“Acid rain” is a general name for many phenomena including acid fog, acid sleet, and acid snow. Although we associate the acid threat with rainy days, acid deposition occurs all the time, even on sunny days.
Sulphur dioxide and nitrogen oxides both combine with water in the atmosphere to create acid rain. Acid rain acidifies the soils and waters where it falls, killing off plants. Many industrial processes produce large quantities of pollutants including sulphur dioxide and nitrous oxide. These are also produced by car engines and are emitted in the exhaust. When sulphur dioxide and nitrous oxide react with water vapour in the atmosphere, acids are produced. The result is what is termed acid rain, which causes serious damage to plants.
In addition, other gaseous pollutants, such as ozone, can also harm vegetation directly.
Acid rain does not usually kill trees directly. Instead, it is more likely to weaken the trees by damaging their leaves, limiting the nutrients available to them, or poisoning them with toxic substances slowly released from the soil. The main atmospheric pollutants that affect trees are nitrates and sulphates. Forest decline is often the first sign that trees are in trouble due to air pollution.
Scientists believe that acidic water dissolves the nutrients and helpful minerals in the soil and then washes them away before the trees and other plants can use them to grow. At the same time, the acid rain causes the release of toxic substances such as aluminium into the soil. These are very harmful to trees and plants, even if contact is limited. Toxic substances also wash away in the runoff that carries the substances into streams, rivers, and lakes. Fewer of these toxic substances are released when the rainfall is cleaner.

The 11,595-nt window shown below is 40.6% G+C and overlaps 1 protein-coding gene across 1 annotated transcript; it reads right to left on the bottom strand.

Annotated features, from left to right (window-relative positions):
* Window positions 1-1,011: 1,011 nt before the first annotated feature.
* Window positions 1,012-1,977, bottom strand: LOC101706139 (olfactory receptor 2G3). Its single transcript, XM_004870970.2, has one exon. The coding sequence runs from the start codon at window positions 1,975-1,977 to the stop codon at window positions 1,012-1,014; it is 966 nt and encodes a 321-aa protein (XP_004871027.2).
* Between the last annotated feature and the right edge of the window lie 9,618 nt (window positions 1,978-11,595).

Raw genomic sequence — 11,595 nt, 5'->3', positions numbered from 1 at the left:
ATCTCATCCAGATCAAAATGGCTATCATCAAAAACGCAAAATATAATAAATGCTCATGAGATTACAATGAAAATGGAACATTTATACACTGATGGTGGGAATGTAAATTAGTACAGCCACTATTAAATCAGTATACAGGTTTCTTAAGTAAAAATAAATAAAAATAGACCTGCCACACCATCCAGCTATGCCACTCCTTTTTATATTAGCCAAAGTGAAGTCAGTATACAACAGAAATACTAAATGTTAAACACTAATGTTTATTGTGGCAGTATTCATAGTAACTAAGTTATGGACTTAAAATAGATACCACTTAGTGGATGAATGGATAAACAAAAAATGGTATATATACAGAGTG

Even if the soil is well buffered, there can be damage from acid rain. Forests in high mountain regions receive additional acid from the acidic clouds and fog that often surround them. These clouds and fog are often more acidic than rainfall. When leaves are frequently bathed in this acid fog, their protective waxy coating can wear away. The loss of the coating damages the leaves and creates brown spots. Leaves turn the energy in sunlight into food for growth. This process is called photosynthesis. When leaves are damaged, they cannot produce enough food energy for the tree to remain healthy.
Once trees are weak, diseases or insects that ultimately kill them can more easily attack them. Weakened trees may also become injured more easily by cold weather.
Whilst acid rain is a major cause of damage to vegetation, air pollutants which can also be harmful directly. These include sulphur dioxide and ozone.
Sulphur dioxide, one of the main components of acid rain, has direct effects on vegetation. Changes in the physical appearance of vegetation are an indication that the plants’ metabolism is impaired by the concentration of sulphur dioxide. Harm caused by sulphur dioxide is first noticeable on the leaves of the plants. For some plants injury can occur within hours or days of being exposed to high levels of sulphur dioxide. It is the leaves in mid-growth that are the most vulnerable, while the older and younger leaves are more resistant. You can see the damage to coniferous needles by observing the extreme colour difference between the green base and the bright orange-red tips.